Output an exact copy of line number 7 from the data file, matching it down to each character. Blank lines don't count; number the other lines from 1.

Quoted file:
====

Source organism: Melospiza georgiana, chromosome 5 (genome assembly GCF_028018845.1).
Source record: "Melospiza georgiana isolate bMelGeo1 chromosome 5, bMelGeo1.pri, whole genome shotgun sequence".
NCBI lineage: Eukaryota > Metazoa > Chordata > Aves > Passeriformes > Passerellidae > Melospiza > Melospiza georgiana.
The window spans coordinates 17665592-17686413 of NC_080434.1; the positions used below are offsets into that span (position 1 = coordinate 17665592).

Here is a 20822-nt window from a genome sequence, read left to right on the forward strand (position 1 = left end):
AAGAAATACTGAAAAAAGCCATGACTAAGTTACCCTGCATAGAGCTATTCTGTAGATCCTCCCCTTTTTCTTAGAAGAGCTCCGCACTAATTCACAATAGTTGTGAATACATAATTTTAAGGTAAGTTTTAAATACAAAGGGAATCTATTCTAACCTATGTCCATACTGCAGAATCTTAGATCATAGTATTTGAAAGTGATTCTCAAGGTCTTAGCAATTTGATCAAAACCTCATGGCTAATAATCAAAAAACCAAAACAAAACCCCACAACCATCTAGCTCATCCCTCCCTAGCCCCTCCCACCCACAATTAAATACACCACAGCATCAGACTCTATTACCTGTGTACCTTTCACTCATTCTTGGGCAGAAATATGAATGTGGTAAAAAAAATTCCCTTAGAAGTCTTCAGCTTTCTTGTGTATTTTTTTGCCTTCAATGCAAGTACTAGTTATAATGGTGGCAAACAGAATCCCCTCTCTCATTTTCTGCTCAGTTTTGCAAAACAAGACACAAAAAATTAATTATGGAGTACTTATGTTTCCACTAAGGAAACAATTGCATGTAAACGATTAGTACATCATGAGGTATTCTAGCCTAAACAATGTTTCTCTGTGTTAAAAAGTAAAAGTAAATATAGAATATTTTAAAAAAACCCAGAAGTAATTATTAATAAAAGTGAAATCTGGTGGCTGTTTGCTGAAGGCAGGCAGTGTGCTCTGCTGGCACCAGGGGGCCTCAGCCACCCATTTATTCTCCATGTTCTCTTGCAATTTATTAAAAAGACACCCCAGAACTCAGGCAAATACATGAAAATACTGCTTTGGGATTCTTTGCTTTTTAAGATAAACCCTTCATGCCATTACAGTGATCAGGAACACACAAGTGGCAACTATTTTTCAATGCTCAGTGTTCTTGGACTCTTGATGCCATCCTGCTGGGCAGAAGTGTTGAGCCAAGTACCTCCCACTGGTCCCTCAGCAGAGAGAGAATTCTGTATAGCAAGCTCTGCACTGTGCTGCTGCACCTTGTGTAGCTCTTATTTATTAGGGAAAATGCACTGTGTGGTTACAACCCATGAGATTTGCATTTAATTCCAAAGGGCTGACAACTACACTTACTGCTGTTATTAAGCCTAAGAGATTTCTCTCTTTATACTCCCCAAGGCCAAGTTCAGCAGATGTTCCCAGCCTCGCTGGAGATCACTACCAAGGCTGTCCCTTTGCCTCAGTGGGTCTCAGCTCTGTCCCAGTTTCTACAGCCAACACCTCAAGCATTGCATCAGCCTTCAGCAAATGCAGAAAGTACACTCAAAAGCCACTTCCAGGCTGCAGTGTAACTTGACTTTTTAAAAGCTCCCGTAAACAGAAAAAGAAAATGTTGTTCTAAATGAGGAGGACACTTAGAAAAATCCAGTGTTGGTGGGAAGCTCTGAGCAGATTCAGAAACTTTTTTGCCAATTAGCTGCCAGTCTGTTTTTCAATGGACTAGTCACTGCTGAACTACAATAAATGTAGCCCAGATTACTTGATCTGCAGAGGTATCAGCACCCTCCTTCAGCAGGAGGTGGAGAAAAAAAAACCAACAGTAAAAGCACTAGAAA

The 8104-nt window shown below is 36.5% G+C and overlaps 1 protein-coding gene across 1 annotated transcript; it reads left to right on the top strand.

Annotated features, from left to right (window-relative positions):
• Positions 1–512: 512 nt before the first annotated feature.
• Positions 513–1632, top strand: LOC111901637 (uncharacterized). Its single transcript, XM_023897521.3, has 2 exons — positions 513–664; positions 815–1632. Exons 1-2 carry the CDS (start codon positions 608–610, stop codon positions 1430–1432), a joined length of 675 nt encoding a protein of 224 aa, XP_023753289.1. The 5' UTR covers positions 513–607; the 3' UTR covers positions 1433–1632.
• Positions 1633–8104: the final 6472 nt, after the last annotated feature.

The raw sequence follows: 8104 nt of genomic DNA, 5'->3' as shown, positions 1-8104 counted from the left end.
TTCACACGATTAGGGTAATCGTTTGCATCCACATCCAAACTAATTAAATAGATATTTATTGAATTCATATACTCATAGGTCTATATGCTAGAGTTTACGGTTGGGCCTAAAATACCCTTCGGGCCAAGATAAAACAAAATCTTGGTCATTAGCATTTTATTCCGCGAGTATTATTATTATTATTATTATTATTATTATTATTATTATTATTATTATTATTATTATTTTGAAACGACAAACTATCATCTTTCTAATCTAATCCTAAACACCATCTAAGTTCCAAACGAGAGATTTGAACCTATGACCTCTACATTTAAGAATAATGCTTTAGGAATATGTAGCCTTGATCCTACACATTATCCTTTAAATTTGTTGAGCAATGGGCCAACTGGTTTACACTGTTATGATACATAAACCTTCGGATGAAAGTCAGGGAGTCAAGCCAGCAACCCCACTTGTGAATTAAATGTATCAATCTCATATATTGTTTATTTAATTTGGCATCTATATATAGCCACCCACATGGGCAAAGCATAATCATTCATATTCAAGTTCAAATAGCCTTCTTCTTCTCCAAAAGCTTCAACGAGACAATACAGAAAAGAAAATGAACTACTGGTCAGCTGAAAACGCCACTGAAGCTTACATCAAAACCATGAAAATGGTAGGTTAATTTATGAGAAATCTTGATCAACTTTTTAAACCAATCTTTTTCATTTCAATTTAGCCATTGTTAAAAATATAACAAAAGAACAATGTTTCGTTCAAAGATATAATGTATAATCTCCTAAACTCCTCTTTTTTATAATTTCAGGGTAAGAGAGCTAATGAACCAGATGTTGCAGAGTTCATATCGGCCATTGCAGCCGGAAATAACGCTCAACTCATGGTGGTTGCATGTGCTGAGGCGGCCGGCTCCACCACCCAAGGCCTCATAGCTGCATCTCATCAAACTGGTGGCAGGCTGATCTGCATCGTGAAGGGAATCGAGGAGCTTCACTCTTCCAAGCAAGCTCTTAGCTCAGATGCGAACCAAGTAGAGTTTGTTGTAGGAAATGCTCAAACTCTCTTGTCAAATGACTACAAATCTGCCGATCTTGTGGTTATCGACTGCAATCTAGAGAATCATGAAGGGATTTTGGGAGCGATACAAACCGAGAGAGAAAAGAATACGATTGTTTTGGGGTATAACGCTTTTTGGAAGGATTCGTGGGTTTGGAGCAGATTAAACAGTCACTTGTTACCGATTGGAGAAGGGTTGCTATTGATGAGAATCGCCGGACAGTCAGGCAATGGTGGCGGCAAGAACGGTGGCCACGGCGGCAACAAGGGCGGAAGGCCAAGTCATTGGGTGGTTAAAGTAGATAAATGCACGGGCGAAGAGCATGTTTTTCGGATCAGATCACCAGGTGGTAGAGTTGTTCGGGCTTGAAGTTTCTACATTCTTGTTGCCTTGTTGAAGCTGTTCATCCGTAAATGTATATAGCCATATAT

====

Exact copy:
The 8104-nt window shown below is 36.5% G+C and overlaps 1 protein-coding gene across 1 annotated transcript; it reads left to right on the top strand.